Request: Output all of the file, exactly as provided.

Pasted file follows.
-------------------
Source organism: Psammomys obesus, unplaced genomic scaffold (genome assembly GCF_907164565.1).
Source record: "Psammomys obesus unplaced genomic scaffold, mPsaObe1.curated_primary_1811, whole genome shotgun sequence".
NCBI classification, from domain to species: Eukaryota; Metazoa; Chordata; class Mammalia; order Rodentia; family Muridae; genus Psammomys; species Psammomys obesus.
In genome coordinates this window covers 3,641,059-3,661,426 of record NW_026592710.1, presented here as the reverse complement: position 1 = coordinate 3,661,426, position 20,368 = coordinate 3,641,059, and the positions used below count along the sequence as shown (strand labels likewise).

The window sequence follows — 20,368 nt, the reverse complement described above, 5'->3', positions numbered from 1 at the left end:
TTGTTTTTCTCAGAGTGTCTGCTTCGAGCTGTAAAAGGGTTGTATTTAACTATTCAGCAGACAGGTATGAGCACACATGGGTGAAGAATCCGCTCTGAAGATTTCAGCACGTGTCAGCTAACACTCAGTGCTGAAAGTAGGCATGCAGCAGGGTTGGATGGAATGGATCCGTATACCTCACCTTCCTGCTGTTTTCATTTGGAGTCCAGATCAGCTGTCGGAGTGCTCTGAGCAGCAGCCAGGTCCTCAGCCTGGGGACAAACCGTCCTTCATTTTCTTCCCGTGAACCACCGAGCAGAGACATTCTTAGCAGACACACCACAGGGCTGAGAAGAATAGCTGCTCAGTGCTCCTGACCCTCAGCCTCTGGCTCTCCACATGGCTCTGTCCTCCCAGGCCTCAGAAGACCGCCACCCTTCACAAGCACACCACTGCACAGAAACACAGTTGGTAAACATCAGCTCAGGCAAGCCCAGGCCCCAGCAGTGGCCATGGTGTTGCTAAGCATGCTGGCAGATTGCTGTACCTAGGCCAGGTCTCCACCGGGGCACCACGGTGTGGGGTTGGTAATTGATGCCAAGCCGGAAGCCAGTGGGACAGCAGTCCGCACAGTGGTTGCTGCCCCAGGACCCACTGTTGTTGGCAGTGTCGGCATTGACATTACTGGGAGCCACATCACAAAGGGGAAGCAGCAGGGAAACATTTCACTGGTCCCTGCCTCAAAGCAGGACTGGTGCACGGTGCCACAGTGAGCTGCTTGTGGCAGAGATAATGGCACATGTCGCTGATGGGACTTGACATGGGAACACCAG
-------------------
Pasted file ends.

Source organism: Psammomys obesus, unplaced genomic scaffold (genome assembly GCF_907164565.1).
Source record: "Psammomys obesus unplaced genomic scaffold, mPsaObe1.curated_primary_1811, whole genome shotgun sequence".
NCBI classification, from domain to species: Eukaryota; Metazoa; Chordata; class Mammalia; order Rodentia; family Muridae; genus Psammomys; species Psammomys obesus.
In genome coordinates this window covers 3,641,059-3,661,426 of record NW_026592710.1, presented here as the reverse complement: position 1 = coordinate 3,661,426, position 20,368 = coordinate 3,641,059, and the positions used below count along the sequence as shown (strand labels likewise).

The window sequence follows — 20,368 nt, the reverse complement described above, 5'->3', positions numbered from 1 at the left end:
TTGTTTTTCTCAGAGTGTCTGCTTCGAGCTGTAAAAGGGTTGTATTTAACTATTCAGCAGACAGGTATGAGCACACATGGGTGAAGAATCCGCTCTGAAGATTTCAGCACGTGTCAGCTAACACTCAGTGCTGAAAGTAGGCATGCAGCAGGGTTGGATGGAATGGATCCGTATACCTCACCTTCCTGCTGTTTTCATTTGGAGTCCAGATCAGCTGTCGGAGTGCTCTGAGCAGCAGCCAGGTCCTCAGCCTGGGGACAAACCGTCCTTCATTTTCTTCCCGTGAACCACCGAGCAGAGACATTCTTAGCAGACACACCACAGGGCTGAGAAGAATAGCTGCTCAGTGCTCCTGACCCTCAGCCTCTGGCTCTCCACATGGCTCTGTCCTCCCAGGCCTCAGAAGACCGCCACCCTTCACAAGCACACCACTGCACAGAAACACAGTTGGTAAACATCAGCTCAGGCAAGCCCAGGCCCCAGCAGTGGCCATGGTGTTGCTAAGCATGCTGGCAGATTGCTGTACCTAGGCCAGGTCTCCACCGGGGCACCACGGTGTGGGGTTGGTAATTGATGCCAAGCCGGAAGCCAGTGGGACAGCAGTCCGCACAGTGGTTGCTGCCCCAGGACCCACTGTTGTTGGCAGTGTCGGCATTGACATTACTGGGAGCCACATCACAAAGGGGAAGCAGCAGGGAAACATTTCACTGGTCCCTGCCTCAAAGCAGGACTGGTGCACGGTGCCACAGTGAGCTGCTTGTGGCAGAGATAATGGCACATGTCGCTGATGGGACTTGACATGGGAACACCAG